Suppose you are writing a book. The success of your project is vague along many dimensions. What counts as a sufficiently good book is vague, what counts as an acceptable length of time to complete it is vague, and so on.
But it strikes me as strange for one's goal to be to reach some vague level of sufficiency. When I imagine writing a book, my preferences here are graded: each incremental improvement in quality is pro tanto desirable; each reduction in time spent is also pro tanto desirable. These two goals seem like they should be able to be traded off against each other -- perhaps precisely, or (if they are not perfectly commensurable goods) then perhaps not, but this sort of rough incomparability between two goods is (I take it) not the same as either good itself being vague.
I could imagine a cynical person who really doesn't care to improve the quality of their book above a sufficient level. Perhaps they just want it to be of sufficient quality to earn a promotion, or some other positive social appraisal. But these desired consequences are even more clearly not vague.
Similar things can be said of the standard example of baldness. I trust that nobody (sane) actually has a fundamental desire not to fall under the extension of the English-language predicate 'bald'. What they more plausibly have is a graded desire that roughly maps onto what is socially recognized as baldness. For example, perhaps they desire not to have their appearance negatively appraised on the basis of hair loss. (Or perhaps even just not to have other people think of them as bald.) But of course there's nothing vague about that: people either appraise you negatively or they do not. Such appraisals are graded, however: the first noticeable signs of a receding hairline may be expected to elicit a less severe appraisal than a large bald patch. (Or so we might imagine the vain man to assume.)
Or consider a case from Elson's (2015) reply:
You may wish for a restful night’s sleep, but to stay up as late as possible as is consistent with that. Since restful is vague, one minute of sleep apparently couldn’t make the difference between a restful and a nonrestful night, and you ought to stay up for another minute. But foreseeably, if you keep thinking that way, you will stay up all night. (p.474)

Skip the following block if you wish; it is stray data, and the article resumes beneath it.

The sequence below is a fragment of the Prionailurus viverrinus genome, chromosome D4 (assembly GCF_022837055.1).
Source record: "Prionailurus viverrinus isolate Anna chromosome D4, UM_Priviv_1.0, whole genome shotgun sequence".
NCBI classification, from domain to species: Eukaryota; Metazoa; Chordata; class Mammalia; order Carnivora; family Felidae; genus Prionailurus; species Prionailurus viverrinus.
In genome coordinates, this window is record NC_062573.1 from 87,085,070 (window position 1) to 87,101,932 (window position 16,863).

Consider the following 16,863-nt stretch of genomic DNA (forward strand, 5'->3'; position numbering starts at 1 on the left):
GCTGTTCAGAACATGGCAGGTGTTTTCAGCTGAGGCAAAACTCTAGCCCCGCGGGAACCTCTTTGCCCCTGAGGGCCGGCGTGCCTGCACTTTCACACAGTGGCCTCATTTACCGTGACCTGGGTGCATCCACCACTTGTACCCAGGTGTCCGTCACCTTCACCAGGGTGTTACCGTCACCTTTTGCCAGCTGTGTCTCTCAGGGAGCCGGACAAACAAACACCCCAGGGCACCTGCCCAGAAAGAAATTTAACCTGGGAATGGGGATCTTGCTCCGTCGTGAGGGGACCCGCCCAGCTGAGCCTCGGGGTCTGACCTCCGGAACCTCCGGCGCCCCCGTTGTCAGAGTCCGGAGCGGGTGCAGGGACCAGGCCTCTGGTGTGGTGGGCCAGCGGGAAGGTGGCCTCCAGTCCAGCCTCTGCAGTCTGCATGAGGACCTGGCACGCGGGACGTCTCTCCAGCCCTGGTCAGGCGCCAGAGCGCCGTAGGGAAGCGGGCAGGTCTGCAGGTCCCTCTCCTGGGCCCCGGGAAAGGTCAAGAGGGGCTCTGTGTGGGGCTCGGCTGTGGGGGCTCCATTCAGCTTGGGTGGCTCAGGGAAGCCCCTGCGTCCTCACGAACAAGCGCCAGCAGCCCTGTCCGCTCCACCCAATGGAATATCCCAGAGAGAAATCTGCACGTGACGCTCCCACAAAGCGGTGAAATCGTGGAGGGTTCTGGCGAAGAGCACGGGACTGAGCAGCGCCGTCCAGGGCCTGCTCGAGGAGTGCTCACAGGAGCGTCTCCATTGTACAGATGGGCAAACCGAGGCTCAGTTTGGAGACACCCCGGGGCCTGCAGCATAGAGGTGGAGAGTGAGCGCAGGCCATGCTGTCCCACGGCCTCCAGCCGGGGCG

As with the book case, this strikes me as simply involving a trade-off between two graded (non-vague) ends. To speak of a "wish for a restful night's sleep" is surely just a rough shorthand for what is really a graded desire, for a night's sleep that is more restful rather than less so. Perhaps there are some threshold effects in there, insofar as some lost minutes may have more noticeable effects than others on your state of mind the next day (and you can't know in advance exactly which minutes these are). But it's clearly just false to assume that a minute's less sleep will always make no difference to what it is that you really want here (regardless of whether the term 'restful' still applies to your night's sleep -- there's clearly more to your interest in a restful night's sleep than just the binary question of whether it was restful or not).
Elson later cites Tuck's example of "a shepherd who wishes to build a cairn of stones [...] to guide him in the hills" (478). And again, while it may be vague whether a certain collection of stones is enough to qualify as a 'cairn' or a 'heap', it's hard to make sense of anyone actually caring about this as such. Insofar as the cairn serves some purpose -- to "guide him in the hills" -- a certain collection of stones will either be sufficient to the task or not (e.g. if so small that it is subsequently overlooked).
This all suggests a general strategy for dissolving apparent vagueness in our projects: Whenever one is inclined to use a vague predicate in describing a project, check whether this is truly the canonical or fundamental description of the desire in question, or just a convenient way of talking about a desire that is really graded in nature, and directed at the real world phenomenon (taking the form of a spectrum) that underlies the vague predicate. I find it difficult to imagine a case where the latter interpretation is not clearly superior.
One possible exception (which I owe to Helen) involves whimsical desires. A child, about to embark on their first airplane flight, might really want to be inside a cloud. They care fundamentally about the higher-level predicate cloud rather than the underlying phenomena. It just seems really cool and awesome to them to be fully inside of one of the big fluffy white things in the sky that they've so long admired from the ground. But it might turn out to be vague whether they (or their plane) was ever fully inside a cloud.
Such whimsies aside, though, do you think there are any plausible examples of genuinely vague projects? (And if not, why have so many philosophers thought that there were?)
[Cross-posted to PEA Soup, where comments are open.]